Foot and hand disease | PostIndependent.com

Foot and hand disease

Steve Wells
Steve Wells
Staff Photo |

Many problems arise in the absence of strong hands and feet as we are continually weakened by a culture of physical ease. Many injuries can easily be avoided with a little preventative maintenance.

Foot function is the first thing that I look at when starting with a new client, because patterns in the feet show up throughout the entire body. The pain in your back, knee or shoulder could be coming from your feet — crazy but true. Most people have a lack of foot and ankle mobility due to poor footwear, weakness, tightness and old injuries. Poor foot function affects all movement and becomes exacerbated by age, weight, repetition, bad footwear, miles, etc. It’s like ruining a new set of tires with a bad alignment. Your cartilage is prone to premature wear if your alignment is off. Your feet align your body. If they’re off a little, the wear shows up the chain into your knees, hips, low back, etc.

Self MyoFascial Release (SMFR) goes way beyond foam rolling. In fact, a foam roller will do nothing for your feet. This is where you break out the small tools and dig along the plantar fascia of your foot to relieve tight, weak feet and symptoms from plantar fasciitis. The inside part of your ankle is often very tight, making movement restrictive and making you prone to more ankle rolling because your knee and hip can’t externally rotate. The pressure from poor foot alignment goes to either the knee or the ankle. SMFR can help open this tissue up with better circulation, and better lymphatic drainage to create better function.

Get out and carefully walk around in your natural environment barefoot. Rub your feet into rocks to stimulate blood flow to the tissue and lymphatic flow away from it. Do an entire workout in the grass to slowly strengthen your feet and benefit from grounding. Going too fast will cause major soreness and possibly injury, so go slow at first and ease your way into this. Not your thing? You have other options. Use a golf ball, hire a massage therapist who understands foot reflexology or hire a therapist who knows how to use Graston or gua sha tools. All these techniques work, but nothing beats running around barefoot like a kid.

Get a grip

Poor grip strength accounts for many of the adventure-race injuries that I am seeing. As grip fails, other structures are summoned to engage and help. Then, wham, here comes the shoulder, neck or back injury. This is especially damaging when an athlete or average Joe quickly changes from a two-handed grip to a one-handed grip, doubling the load on the grip.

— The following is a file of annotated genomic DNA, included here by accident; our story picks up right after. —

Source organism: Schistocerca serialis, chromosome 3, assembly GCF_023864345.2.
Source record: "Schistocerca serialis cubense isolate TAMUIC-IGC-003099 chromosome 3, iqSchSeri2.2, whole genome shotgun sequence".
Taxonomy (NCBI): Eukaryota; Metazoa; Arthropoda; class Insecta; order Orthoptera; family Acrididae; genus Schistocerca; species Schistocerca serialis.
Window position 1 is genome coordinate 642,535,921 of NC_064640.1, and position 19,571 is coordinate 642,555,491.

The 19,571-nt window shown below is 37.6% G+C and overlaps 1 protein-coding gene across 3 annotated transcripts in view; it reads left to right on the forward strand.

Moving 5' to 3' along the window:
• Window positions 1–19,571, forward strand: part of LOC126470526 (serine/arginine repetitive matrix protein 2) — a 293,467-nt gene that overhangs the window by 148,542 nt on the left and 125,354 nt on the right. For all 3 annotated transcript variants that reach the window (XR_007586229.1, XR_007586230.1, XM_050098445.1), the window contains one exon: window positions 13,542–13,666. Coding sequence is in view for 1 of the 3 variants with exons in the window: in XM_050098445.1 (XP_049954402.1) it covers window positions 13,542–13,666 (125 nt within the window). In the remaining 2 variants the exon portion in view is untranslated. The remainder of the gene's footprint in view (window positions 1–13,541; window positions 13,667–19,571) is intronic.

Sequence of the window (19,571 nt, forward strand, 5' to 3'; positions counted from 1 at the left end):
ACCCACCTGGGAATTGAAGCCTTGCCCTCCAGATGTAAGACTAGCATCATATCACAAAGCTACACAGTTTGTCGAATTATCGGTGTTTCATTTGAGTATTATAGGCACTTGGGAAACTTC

Or there is just good old domestic weakness. A fine example of this is the contortions people often perform when struggling to open a jar of peanut butter just prior to the realization that many members of our species have the ability to use tools. It’s still fun to watch people try.

Either way, strengthening the structures of the hand and wrist will yield many benefits. Thankfully, we don’t walk on our hands too often. The stuff that we hold on to is the problem. If you are lifting weights to gain hand strength, that is a good start but rock climbers really know where it’s at because they are constantly changing the grip stimuli. You don’t have to start climbing to get great grip strength, although it would get you in great shape. There are many devices to work on hand and wrist strength and SMFR available nowadays.

Get body work done on your hands from a therapist to increase circulation and help lymphatic drainage. Do you see the pattern with creating circulation and lymphatic drainage? It fixes just about every chronic issue and most medical and therapeutic modalities are simply trying to restore these functions to allow the body to heal itself. Another way to do this is with the simplicity of rubber ischemic wraps. These are great for areas like wrists and ankles because you can do it yourself and the techniques is extremely effective at — you guessed it — increasing circulation and lymphatic drainage.

Attention lifters. The cool grip-straps-wrap-devices you use to load up on weight on pulling exercises at the gym is forcing major overload on other joints along the chain creating more long-term damage than you may realize. The cool-grip-gadget is another form of a brace. Braces are for injuries. Ditch the gadgets and grip your pulls like a real paleo man — because paleo men had pull-up bars and free-weights at their gyms.

Steve Wells is a personal trainer and co-owner of Midland Fitness. His column appears on Tuesdays.


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